The presentation is a bit hit-or-miss. Cutscenes are presented in a comic book style, with little animation and a few sloppy visual effects. The character models are quite well done, though, expressive and stylized at every turn. In-game, things improve significantly. Isbarah runs at a strong clip, an absolute must in the heat of a seemingly endless barrage of energy blasts. The visual effects are kicked up a notch during the climactic final stages of each attack, as the projectiles flood in like crazy, each with varying positions and patterns. The animations of the characters in-game do give off a stiffer aesthetic, but they don’t impede upon gameplay, especially when your hitbox (or “collision circle”) is clearly visible, making dodging blasts more manageable. This is all topped off with a killer metal soundtrack. Thrash mixed with power metal, Isbarah’s soundtrack is comparable to the guitar licks heard in Guilty Gear. It has some deficiencies, but Isbarah’s presentation is very appealing.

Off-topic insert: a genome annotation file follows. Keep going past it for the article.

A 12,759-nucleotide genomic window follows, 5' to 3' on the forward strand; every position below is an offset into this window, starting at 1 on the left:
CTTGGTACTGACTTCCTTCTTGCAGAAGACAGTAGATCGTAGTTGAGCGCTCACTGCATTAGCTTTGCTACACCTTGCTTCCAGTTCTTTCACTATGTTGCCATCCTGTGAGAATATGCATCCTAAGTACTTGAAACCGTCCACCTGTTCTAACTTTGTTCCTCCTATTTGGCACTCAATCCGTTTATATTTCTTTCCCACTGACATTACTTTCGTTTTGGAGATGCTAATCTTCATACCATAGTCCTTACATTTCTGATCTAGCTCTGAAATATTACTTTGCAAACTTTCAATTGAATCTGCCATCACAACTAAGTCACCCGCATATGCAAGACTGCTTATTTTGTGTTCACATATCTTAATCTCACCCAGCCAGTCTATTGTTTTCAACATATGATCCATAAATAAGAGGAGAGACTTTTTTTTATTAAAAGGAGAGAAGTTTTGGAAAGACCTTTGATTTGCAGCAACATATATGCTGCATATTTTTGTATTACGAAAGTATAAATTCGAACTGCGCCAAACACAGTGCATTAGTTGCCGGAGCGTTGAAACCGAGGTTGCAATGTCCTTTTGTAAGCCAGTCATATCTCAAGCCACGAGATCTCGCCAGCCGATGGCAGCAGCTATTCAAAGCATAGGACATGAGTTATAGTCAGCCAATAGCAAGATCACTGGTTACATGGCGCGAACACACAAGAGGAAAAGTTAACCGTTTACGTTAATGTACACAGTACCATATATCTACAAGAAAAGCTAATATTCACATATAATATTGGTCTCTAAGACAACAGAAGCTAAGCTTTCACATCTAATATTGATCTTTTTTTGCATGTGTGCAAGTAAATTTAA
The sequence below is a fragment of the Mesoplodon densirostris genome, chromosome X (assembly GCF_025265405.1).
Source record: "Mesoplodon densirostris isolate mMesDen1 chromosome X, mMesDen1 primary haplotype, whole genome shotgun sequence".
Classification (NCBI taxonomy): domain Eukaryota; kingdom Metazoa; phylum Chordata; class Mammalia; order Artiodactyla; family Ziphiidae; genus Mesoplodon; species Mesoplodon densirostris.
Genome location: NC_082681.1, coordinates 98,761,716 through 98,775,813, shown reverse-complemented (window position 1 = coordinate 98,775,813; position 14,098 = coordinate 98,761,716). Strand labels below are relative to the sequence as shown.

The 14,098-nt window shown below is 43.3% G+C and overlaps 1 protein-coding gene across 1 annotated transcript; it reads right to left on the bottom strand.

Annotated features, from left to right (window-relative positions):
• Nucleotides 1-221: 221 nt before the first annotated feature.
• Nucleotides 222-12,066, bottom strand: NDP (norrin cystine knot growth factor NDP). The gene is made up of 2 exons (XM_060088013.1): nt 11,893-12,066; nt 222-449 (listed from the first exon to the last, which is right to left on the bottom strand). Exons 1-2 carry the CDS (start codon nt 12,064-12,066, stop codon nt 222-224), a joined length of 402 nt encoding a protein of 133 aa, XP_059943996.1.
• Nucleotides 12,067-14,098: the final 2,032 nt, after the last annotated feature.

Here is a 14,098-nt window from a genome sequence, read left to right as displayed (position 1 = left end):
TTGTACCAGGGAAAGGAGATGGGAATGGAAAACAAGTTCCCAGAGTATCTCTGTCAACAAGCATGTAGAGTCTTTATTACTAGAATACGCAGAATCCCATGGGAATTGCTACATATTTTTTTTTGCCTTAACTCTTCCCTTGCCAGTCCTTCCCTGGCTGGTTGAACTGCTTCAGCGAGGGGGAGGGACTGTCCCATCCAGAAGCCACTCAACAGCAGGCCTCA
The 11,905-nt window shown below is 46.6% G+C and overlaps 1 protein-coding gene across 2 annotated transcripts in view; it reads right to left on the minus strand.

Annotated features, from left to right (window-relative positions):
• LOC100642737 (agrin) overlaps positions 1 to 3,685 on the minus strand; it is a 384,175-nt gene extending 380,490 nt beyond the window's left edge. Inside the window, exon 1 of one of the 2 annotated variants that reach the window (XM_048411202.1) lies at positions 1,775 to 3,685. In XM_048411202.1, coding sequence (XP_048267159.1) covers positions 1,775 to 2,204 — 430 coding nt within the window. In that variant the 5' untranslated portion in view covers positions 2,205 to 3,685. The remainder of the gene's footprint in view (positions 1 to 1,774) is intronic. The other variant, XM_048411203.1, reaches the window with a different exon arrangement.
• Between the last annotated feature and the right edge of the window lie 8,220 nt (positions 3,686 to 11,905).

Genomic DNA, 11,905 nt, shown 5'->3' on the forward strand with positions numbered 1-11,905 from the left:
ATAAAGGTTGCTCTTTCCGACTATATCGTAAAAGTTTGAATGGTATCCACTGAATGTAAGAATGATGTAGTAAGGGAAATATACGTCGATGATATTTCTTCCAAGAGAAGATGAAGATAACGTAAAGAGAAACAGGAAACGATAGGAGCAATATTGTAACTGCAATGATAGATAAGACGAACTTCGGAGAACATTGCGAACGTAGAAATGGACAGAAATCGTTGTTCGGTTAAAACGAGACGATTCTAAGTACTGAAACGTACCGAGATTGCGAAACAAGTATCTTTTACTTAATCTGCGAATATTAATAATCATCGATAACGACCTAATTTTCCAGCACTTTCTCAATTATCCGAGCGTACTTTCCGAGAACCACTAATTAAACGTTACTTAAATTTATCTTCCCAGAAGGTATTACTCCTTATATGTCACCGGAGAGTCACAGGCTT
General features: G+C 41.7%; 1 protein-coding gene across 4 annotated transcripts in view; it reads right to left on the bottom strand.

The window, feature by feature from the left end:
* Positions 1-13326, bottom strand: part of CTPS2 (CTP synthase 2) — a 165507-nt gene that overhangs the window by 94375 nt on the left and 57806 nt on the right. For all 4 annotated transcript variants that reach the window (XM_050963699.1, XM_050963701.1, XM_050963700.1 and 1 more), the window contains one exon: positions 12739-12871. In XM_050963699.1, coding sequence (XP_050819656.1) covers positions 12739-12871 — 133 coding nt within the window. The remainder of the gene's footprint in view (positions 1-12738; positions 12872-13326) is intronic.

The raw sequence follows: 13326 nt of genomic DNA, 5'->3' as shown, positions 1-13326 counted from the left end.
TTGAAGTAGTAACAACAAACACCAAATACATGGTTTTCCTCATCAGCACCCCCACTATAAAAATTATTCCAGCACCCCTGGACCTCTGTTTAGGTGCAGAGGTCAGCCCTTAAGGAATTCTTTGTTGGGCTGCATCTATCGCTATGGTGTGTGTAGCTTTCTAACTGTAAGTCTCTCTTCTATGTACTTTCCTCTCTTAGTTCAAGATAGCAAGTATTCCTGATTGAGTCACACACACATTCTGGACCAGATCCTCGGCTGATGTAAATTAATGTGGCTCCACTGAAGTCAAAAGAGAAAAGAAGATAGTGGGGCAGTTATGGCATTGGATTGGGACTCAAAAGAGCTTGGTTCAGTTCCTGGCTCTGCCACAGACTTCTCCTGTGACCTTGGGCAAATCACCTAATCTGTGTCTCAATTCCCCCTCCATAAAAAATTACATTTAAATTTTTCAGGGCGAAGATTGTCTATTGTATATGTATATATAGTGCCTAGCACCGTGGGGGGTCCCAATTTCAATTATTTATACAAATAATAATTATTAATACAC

Isbarah is an assault on your confidence, but it’s also an inventive and stylized spin on the bullet hell formula. While the bosses will kick your butt repeatedly, the fantastically fluid mechanics of dodging and creating barriers never feel undercooked. Despite an intimidating difficulty, you always feel well-equipped. But the focus on memorizing patterns makes the platforming feel more limited than it should, adding a bit of tedium to an otherwise free-form experience. The presentation is generally slick and energized, giving flair to the grizzly challenge. Isbarah’s content is also comprehensive and rich, so bullet hell fanatics will find a ton to love. I can’t say this enough: Isbarah is hard, but it’s not cheap. You will fall down over and over, but you’ll always have enough energy to get back up again until that climatic final blow is struck. If you can take the heat of its difficulty, Isbarah is a unique twist on bullet hell shooters, one that turns repeated defeat into a captivating and surprisingly fun experience.